The organization will decide next course of action after receiving a full validation report from BSMMU as well as comment on the validation report
Antibody detection accuracy of Gonoshasthaya Kendra’s (GK) rapid testing kit can reach up to 70% but the accuracy of antigen detection of this kit is yet to be tested, which has created uncertainty for its approval.
Antibodies are molecules of protein manufactured by the body that help fight against foreign substances called antigens.
Antigens are any substance that stimulates the immune system to produce antibodies.
A virus infection can be detected using either antibody or antigen, or both.
Following this principle, Gonoshasthaya Kendra on March 17 declared that they had developed a cheap testing kit that can examine samples to detect Covid-19 in as little as 15 minutes.
The kit had been invented after a two-month research by Prof Dr Bijon Kumar Sil, head of the Microbiology Department at Gono University, and his four associates — Dr Nihad Adnan, Dr Md Raed Jamiruddin, Dr Firoze Ahmed, and Dr Muhibullah Khandaker.
GK first wrote a letter to the Directorate General of Drug Administration (DGDA) on March 15 describing their invention, while also obtaining ethical approval from Bangladesh Medical Research Council (BMRC) to conduct a validation report or performance study.
According to the rules, this kind of kit needs to be validated by a third party.
After receiving the validation report from the third party, the DGDA will take the decision of the kit’s approval based on the report.
The third party in this case is Bangabandhu Sheikh Mujib Medical University (BSMMU), which has already submitted the performance study report of the rapid testing kit to the DGDA.
GK officials say there was a non-disclosure agreement between Gonoshasthaya and BSMMU which means no party will disclose the result and other issues to the public or any other organization to keep it confidential.
However, BSMMU disclosed the validation result to the public by arranging a press conference last week while it also sent the report to DGDA and GK.
Results of the performance study
At the press briefing at BSMMU campus, Vice-Chancellor Prof Kanak Kanti Barua said: “Only 11% of patients could get accurate results of antibody against coronavirus using GK kits if they are tested within one week of virus infection, while 40% patients could get accurate results within two weeks of infection.
“The detection result was 70% successful on those who tested three weeks after their symptoms emerged.”
He added: “However, at places where there are no conventional RT PCR tests available or for those who get a negative result in a RT PCR test despite Covid-19 symptoms, this kit can be somewhat helpful.”
“It is possible to identify 70% of the patients who have been previously infected by Covid-19 using this kit. This information can be used in our Covid-19 plasma distribution, quarantine completion time and lockdown lifting outlines,” Prof Kanak added.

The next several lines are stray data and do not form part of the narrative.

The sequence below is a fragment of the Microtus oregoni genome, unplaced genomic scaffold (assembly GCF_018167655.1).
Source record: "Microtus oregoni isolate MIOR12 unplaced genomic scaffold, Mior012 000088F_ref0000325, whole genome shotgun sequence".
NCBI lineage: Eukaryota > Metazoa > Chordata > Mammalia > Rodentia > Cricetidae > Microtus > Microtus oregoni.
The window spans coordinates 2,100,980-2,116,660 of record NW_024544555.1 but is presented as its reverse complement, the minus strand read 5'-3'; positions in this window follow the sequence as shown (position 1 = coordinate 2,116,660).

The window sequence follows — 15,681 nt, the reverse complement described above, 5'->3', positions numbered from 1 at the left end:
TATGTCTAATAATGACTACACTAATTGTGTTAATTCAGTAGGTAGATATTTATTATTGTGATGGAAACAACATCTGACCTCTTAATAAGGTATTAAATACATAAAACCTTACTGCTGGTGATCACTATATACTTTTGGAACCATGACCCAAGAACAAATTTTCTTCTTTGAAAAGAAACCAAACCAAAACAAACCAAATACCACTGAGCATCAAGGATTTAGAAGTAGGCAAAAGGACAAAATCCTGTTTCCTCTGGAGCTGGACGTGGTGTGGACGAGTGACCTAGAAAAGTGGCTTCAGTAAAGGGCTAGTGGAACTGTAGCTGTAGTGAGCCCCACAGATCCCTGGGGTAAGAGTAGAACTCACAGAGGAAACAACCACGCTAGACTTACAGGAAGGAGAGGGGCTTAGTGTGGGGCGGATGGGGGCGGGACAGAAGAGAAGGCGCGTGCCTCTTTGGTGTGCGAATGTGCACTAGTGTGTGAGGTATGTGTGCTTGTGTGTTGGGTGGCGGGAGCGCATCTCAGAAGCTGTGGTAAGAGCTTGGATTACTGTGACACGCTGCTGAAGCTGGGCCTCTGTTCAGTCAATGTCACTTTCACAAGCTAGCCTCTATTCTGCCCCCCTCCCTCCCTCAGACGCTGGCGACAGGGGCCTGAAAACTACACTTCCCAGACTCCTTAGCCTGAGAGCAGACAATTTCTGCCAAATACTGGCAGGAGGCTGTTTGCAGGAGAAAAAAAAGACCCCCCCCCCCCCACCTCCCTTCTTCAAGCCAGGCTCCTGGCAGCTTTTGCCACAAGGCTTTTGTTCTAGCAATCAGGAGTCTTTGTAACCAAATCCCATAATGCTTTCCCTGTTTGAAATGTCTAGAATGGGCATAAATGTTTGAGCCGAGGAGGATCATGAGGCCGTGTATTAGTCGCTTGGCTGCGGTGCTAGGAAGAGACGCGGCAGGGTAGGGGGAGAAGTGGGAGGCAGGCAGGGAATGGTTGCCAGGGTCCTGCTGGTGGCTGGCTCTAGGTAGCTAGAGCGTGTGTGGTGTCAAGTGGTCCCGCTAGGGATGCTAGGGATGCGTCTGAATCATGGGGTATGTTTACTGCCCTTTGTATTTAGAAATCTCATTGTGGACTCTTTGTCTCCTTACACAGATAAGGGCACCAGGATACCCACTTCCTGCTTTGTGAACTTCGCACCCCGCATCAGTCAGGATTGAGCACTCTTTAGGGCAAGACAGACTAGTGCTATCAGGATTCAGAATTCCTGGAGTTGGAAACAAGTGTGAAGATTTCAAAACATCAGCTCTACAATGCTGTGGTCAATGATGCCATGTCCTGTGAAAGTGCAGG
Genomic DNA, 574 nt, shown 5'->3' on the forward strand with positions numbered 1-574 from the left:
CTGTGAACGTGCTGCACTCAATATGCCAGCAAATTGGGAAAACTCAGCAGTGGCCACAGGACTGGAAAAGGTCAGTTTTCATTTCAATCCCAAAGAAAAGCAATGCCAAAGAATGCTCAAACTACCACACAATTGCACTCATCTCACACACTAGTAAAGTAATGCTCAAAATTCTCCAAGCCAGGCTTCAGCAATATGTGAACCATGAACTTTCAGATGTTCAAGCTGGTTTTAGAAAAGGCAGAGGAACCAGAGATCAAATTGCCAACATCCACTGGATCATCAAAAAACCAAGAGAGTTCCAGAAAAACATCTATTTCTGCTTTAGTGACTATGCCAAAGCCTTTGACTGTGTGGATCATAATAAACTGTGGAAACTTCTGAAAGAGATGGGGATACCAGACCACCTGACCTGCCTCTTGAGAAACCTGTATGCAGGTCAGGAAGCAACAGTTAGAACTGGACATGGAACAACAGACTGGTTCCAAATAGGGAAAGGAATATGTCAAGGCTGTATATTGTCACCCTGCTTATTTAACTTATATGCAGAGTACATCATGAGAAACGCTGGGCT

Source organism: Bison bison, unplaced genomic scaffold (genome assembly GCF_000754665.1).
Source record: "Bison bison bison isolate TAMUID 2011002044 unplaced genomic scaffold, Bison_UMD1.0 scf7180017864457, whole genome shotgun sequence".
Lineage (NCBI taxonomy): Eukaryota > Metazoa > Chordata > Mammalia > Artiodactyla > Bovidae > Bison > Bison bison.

Is it effective or not? Will Gonoshasthaya Kendra finally seek permission for the approval of their kit only as an antibody testing kit or both antigen and antibody testing kit? Or, will they seek permission for both purposes gradually? Will the kit be approved or not?
The organization wants to wait to answer these questions.
When contacted, Dr Nihad Adnan, technical director of Gonoshasthaya-RNA Biotech, declined to comment on the result published by the mass media.
Dr Nihad said: “We had an agreement with BSMMU not to disclose anything before the validation process is completed and we did not receive any report from BSMMU. After receiving the report from BSMMU, we will decide what the next step will be."
"The result obtained through media reports is for antibody test, not for antigen,” she clarified.
Sources said GK requested to halt antigen tests as BSMMU was struggling to take samples (saliva) from the patients. GK is developing a device that will help facilitate the process and make it more reliable.
The disclosure of the results to the media came before the new and more reliable process could be initiated.
According to Prof Kanak, Gonoshasthaya Pharmaceuticals Ltd provided the first 200 antibody testing kits to the research team on May 12. Although the initial goal was to conduct research only through blood tests, Gonoshasthaya Pharmaceuticals requested that patient saliva be collected instead of blood on May 19.
The research team later applied to change the research proposal in response to that request and the institutional review board of BSMMU approved the amended proposal on May 23.
Later, the test results with saliva were unsatisfactory, and Gonoshasthaya Pharmaceuticals requested the BSMMU research team to temporarily suspend the antigen test using saliva and continue research on antibody kits only.